Acute Kidney Injury Prediction and Detection Models

Figure holding magnifying glass, credit Pixabay
Risk of acute kidney injury (AKI) can be difficult to predict in older adults, due to age-related declines in glomerular filtration rates, which can affect baseline serum creatinine, and because serum creatinine is influenced by muscle mass, nutritional status and volume distribution. A study published in BMC Medical Informatics and Decision Making built and evaluated machine learning models for detection and prediction of AKI in hospitalised patients.

Rohit J. Kate, PhD, from the  Department of Health Informatics and Administration, University of Wisconsin-Milwaukee, and colleagues, built models using machine learning methods used on data from 25,521 hospital stays in one calendar year to predict at 24 hours of admission whether a patient will develop AKI during the rest of the hospital stay, and to detect AKI anytime during hospital stay in patients over the age of 60. Four separate models were tested (logistic regression, support vector machines, decision trees and naïve Bayes) along with their ensemble on AKI prediction and detection tasks for patients presenting with chronic kidney disease I and II. Patient demographics, laboratory tests, medications and comorbid conditions were used as the predictor variables. The models were compared using the area under ROC curve (AUC) evaluation metric.

See Also: Protocol for Identifying Patients at Risk of AKI

In relation to the trade-off between how soon to predict AKI and the accuracy of predicting AKI, the models in the study make AKI prediction at 24 hours from admission, which the authors explain as a reasonable compromise for the trade-off between the models’ usefulness (clinical relevance) and its predictive power (scientific rigour). They note that their models can be easily adapted to make predictions at any other desirable time from admission (12 hours, 48 hours etc.). They add that their model is capable of detecting AKI in the absence of serum creatinine measurement, and it may prompt healthcare staff to take serum creatinine measurement.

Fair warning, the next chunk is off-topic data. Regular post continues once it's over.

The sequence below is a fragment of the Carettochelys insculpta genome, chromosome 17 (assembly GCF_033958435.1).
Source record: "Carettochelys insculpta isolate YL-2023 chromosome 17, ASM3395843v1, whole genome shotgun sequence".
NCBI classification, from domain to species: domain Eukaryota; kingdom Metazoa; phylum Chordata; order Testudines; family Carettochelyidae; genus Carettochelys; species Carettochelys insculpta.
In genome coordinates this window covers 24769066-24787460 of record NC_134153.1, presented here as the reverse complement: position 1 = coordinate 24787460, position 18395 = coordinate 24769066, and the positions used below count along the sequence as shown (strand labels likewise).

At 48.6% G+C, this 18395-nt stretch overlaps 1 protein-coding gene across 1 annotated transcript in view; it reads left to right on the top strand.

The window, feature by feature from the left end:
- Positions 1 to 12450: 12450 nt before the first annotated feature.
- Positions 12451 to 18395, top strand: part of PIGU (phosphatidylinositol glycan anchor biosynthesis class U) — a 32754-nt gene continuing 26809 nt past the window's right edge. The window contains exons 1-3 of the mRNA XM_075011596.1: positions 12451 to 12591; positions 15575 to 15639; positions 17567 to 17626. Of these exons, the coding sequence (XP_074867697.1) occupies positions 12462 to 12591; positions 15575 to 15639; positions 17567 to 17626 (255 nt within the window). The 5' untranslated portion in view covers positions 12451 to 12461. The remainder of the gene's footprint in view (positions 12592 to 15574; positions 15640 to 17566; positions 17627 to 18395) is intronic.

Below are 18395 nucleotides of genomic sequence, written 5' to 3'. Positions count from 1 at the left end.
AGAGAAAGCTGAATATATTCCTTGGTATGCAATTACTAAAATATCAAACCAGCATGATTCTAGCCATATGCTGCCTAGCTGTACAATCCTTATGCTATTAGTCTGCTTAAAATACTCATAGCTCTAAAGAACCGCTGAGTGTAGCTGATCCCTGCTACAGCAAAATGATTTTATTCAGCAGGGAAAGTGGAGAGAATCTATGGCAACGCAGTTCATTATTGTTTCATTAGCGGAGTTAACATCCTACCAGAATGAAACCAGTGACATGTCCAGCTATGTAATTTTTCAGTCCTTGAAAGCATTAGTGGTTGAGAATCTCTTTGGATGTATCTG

Results


Each model performed better at detecting AKI than predicting it. Logistic regression performed the best for AKI detection (AUC 0.743) and was a close second to the ensemble for AKI prediction (AUC ensemble: 0.664, AUC logistic regression: 0.660). Factors found to be significant for both AKI detection and risk prediction were history of prior AKI, use of combination drugs such as ACE inhibitors, NSAIDS and diuretics and presence of comorbid conditions such as respiratory failure.

Next Steps


The authors plan future studies using natural language processing techniques on AKI-relevant information contained in unstructured clinical notes, as this study relied on structured information from the electronic health record.

Image credit: Pixabay

References:

Kate RJ, Perez RM, Mazumdar D, Pasupathy KS, Nilakantan V (2016) Prediction and detection models for acute kidney injury in hospitalized older adults. BMC Med Inform Decis Mak,16: 39. doi: 10.1186/s12911-016-0277-4.

Published on : Tue, 24 May 2016


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acute kidney injury, models, prediction, detection Risk of AKI can be difficult to predict in older adults, due to age-related declines in glomerular filtration rates, which can affect baseline serum creatinine, and because serum creatinine is influenced by muscle mass, nutritional status and volume distr

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